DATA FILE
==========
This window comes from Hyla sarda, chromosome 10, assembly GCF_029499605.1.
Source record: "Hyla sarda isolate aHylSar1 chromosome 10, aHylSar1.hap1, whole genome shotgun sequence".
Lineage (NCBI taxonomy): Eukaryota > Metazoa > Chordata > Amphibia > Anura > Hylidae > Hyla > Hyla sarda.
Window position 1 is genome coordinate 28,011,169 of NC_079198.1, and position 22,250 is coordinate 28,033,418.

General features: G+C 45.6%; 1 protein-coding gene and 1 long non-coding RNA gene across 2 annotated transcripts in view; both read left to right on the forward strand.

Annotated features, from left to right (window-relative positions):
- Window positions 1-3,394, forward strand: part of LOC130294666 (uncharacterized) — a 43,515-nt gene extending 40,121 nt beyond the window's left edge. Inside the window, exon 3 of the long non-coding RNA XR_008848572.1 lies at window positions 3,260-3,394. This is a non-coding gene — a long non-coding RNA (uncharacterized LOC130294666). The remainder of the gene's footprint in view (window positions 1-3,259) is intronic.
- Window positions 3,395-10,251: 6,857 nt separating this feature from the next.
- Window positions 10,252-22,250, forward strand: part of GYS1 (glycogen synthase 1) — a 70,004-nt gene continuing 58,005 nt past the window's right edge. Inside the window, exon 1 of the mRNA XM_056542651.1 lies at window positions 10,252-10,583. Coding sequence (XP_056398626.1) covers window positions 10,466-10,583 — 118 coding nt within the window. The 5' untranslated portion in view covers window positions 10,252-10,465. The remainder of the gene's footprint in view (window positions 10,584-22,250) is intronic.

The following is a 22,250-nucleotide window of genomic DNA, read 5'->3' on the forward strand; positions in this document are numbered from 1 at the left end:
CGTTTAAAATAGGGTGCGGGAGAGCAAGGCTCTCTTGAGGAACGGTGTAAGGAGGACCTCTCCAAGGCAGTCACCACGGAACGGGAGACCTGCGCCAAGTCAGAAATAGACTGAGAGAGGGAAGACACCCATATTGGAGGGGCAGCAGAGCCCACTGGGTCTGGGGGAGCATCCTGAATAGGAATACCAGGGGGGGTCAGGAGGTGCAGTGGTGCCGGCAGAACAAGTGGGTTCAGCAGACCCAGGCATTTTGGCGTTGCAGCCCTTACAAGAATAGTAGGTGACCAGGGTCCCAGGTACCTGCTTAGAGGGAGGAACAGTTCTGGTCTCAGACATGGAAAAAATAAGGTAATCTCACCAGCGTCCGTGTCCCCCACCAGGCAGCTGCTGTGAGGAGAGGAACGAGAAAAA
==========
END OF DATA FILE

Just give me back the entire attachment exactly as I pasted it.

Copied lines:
This window comes from Hyla sarda, chromosome 10, assembly GCF_029499605.1.
Source record: "Hyla sarda isolate aHylSar1 chromosome 10, aHylSar1.hap1, whole genome shotgun sequence".
Lineage (NCBI taxonomy): Eukaryota > Metazoa > Chordata > Amphibia > Anura > Hylidae > Hyla > Hyla sarda.
Window position 1 is genome coordinate 28,011,169 of NC_079198.1, and position 22,250 is coordinate 28,033,418.

General features: G+C 45.6%; 1 protein-coding gene and 1 long non-coding RNA gene across 2 annotated transcripts in view; both read left to right on the forward strand.

Annotated features, from left to right (window-relative positions):
- Window positions 1-3,394, forward strand: part of LOC130294666 (uncharacterized) — a 43,515-nt gene extending 40,121 nt beyond the window's left edge. Inside the window, exon 3 of the long non-coding RNA XR_008848572.1 lies at window positions 3,260-3,394. This is a non-coding gene — a long non-coding RNA (uncharacterized LOC130294666). The remainder of the gene's footprint in view (window positions 1-3,259) is intronic.
- Window positions 3,395-10,251: 6,857 nt separating this feature from the next.
- Window positions 10,252-22,250, forward strand: part of GYS1 (glycogen synthase 1) — a 70,004-nt gene continuing 58,005 nt past the window's right edge. Inside the window, exon 1 of the mRNA XM_056542651.1 lies at window positions 10,252-10,583. Coding sequence (XP_056398626.1) covers window positions 10,466-10,583 — 118 coding nt within the window. The 5' untranslated portion in view covers window positions 10,252-10,465. The remainder of the gene's footprint in view (window positions 10,584-22,250) is intronic.

The following is a 22,250-nucleotide window of genomic DNA, read 5'->3' on the forward strand; positions in this document are numbered from 1 at the left end:
CGTTTAAAATAGGGTGCGGGAGAGCAAGGCTCTCTTGAGGAACGGTGTAAGGAGGACCTCTCCAAGGCAGTCACCACGGAACGGGAGACCTGCGCCAAGTCAGAAATAGACTGAGAGAGGGAAGACACCCATATTGGAGGGGCAGCAGAGCCCACTGGGTCTGGGGGAGCATCCTGAATAGGAATACCAGGGGGGGTCAGGAGGTGCAGTGGTGCCGGCAGAACAAGTGGGTTCAGCAGACCCAGGCATTTTGGCGTTGCAGCCCTTACAAGAATAGTAGGTGACCAGGGTCCCAGGTACCTGCTTAGAGGGAGGAACAGTTCTGGTCTCAGACATGGAAAAAATAAGGTAATCTCACCAGCGTCCGTGTCCCCCACCAGGCAGCTGCTGTGAGGAGAGGAACGAGAAAAA